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Parasites & vectors

Multiple insecticide resistance in an infected population of the malaria vector Anopheles funestus in Benin.


PMID 27531125

Abstract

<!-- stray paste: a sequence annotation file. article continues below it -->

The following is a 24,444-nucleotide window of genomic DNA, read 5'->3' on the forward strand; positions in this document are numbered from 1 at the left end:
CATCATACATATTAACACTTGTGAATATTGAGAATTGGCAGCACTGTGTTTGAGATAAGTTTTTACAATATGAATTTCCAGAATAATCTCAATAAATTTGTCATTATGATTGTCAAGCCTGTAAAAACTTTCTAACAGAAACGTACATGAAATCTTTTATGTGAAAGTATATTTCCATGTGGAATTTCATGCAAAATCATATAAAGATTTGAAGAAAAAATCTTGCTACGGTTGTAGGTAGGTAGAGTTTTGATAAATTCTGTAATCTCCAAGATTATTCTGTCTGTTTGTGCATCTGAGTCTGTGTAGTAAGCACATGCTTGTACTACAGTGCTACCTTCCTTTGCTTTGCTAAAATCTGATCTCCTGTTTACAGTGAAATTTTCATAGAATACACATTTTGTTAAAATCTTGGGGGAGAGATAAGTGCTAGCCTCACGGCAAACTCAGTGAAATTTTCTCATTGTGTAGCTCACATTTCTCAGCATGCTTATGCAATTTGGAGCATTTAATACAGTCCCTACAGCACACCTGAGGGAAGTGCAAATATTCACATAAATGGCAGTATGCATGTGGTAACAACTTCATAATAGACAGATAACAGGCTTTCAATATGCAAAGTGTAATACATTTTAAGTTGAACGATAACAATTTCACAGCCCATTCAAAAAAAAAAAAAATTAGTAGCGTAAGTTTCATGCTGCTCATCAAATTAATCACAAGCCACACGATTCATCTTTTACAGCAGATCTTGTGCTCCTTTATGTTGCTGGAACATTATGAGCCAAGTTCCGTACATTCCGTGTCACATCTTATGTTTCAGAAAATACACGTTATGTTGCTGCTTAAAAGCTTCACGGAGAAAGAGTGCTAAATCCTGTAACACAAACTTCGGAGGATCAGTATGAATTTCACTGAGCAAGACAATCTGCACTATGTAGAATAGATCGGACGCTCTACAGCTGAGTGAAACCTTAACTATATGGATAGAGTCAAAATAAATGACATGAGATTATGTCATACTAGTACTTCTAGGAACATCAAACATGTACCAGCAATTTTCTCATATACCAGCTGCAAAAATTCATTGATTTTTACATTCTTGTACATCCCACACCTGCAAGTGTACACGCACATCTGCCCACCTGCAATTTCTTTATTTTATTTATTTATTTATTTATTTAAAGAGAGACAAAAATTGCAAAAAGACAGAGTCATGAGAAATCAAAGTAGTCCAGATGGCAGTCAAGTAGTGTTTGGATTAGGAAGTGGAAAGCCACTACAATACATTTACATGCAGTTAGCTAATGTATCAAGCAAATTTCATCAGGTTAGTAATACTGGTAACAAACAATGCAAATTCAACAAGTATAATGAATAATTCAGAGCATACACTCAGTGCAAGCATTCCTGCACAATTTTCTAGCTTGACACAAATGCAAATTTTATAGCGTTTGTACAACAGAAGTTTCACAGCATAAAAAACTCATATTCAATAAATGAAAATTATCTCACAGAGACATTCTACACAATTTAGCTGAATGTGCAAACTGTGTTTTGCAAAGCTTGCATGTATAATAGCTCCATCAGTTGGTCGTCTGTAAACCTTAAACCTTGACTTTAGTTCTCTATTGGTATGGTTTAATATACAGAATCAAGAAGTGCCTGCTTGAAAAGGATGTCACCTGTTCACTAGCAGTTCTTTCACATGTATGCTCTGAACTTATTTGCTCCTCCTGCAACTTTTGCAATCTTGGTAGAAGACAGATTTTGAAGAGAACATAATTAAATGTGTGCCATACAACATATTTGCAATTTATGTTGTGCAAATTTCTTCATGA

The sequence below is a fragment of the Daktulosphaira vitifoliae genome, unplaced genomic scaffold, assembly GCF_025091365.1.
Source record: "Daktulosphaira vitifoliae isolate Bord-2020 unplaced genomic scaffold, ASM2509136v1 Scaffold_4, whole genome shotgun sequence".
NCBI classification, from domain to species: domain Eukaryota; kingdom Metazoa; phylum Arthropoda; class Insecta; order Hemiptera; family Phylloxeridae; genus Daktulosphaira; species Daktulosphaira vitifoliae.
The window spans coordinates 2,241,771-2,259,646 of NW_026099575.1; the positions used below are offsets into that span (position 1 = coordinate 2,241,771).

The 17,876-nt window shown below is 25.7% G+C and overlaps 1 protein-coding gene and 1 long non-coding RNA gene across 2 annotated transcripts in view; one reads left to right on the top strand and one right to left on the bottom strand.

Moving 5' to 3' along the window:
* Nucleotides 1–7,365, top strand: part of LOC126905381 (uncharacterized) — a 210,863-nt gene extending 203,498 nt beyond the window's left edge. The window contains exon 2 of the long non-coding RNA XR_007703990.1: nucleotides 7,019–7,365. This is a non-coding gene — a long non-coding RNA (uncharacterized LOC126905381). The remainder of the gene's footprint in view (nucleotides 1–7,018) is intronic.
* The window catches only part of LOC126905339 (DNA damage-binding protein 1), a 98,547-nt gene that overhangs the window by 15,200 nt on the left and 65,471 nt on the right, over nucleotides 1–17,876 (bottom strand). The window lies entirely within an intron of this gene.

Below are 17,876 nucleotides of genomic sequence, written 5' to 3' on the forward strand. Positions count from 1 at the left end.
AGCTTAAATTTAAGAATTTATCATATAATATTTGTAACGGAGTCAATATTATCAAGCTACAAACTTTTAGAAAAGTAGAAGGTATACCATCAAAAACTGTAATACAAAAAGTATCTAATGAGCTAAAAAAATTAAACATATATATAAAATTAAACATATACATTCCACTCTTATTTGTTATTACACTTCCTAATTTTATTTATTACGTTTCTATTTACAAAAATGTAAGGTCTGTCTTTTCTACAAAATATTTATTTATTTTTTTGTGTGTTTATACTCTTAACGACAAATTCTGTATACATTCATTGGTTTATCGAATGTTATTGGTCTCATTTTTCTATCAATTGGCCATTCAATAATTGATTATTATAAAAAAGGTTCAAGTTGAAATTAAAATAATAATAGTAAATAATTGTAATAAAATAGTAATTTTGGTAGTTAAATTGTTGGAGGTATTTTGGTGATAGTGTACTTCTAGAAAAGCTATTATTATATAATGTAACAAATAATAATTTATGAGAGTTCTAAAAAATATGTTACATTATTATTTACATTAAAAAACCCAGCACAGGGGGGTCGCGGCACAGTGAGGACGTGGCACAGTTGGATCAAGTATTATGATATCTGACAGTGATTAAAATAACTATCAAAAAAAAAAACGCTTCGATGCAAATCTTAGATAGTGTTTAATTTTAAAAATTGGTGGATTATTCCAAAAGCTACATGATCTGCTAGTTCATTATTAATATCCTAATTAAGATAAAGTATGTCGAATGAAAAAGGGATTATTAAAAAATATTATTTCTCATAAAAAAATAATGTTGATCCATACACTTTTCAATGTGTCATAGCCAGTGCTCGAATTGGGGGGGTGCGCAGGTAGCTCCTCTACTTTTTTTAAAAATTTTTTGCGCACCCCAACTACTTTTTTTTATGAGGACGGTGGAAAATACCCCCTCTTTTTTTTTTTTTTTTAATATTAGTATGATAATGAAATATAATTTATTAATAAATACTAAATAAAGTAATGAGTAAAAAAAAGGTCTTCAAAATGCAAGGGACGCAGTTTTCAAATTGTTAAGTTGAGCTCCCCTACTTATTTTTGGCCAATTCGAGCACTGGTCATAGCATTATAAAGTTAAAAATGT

Knowledge on the spread and distribution of insecticide resistance in major malaria vectors such as Anopheles funestus is key to implement successful resistance management strategies across Africa. Here, by assessing the susceptibility status of an inland population of An. funestus Giles (Kpome) and investigating molecular basis of resistance, we show that multiple resistance and consistent plasmodium infection rate are present in Anopheles funestus populations from Kpome. The insecticide susceptibility level of collected Anopheles funestus was assessed. Synergist (PBO) was used to screen resistance mechanisms. The TaqMan technique was used for genotyping of insecticide resistant alleles and detecting plasmodium infection levels. The nested PCR was used to further assess the plasmodium infection rate. The TaqMan analysis of plasmodial infections revealed an infection rate (18.2 %) of An. funestus in this locality. The WHO bioassays revealed a multiple phenotypic resistance profile for An. funestus in Kpome. This population is highly resistant to pyrethroids (permethrin and deltamethrin), organochlorines (DDT), and carbamates (bendiocarb). A reduced susceptibility was observed with dieldrin. Mortalities did not vary after pre-exposure to PBO for DDT indicating that cytochrome P450s play little role in DDT resistance in Kpome. In contrast, we noticed, a significant increase in mortalities when PBO was combined to permethrin suggesting the direct involvement of P450s in pyrethroid resistance. A high frequency of the L119F-GSTe2 DDT resistance marker was observed in the wild DDT resistant population (9 %RS and 91 %RR) whereas the A296S mutation was detected at a low frequency (1 %RS and 99 %SS). The presence of multiple resistance in An. funestus populations in the inland locality of Kpome is established in this study as recently documented in the costal locality of Pahou. Data from both localities suggest that resistance could be widespread in Benin and this highlights the need for further studies to assess the geographical distribution of insecticide resistance across Benin and neighboring countries as well as a more comprehensive analysis of the resistance mechanisms involved.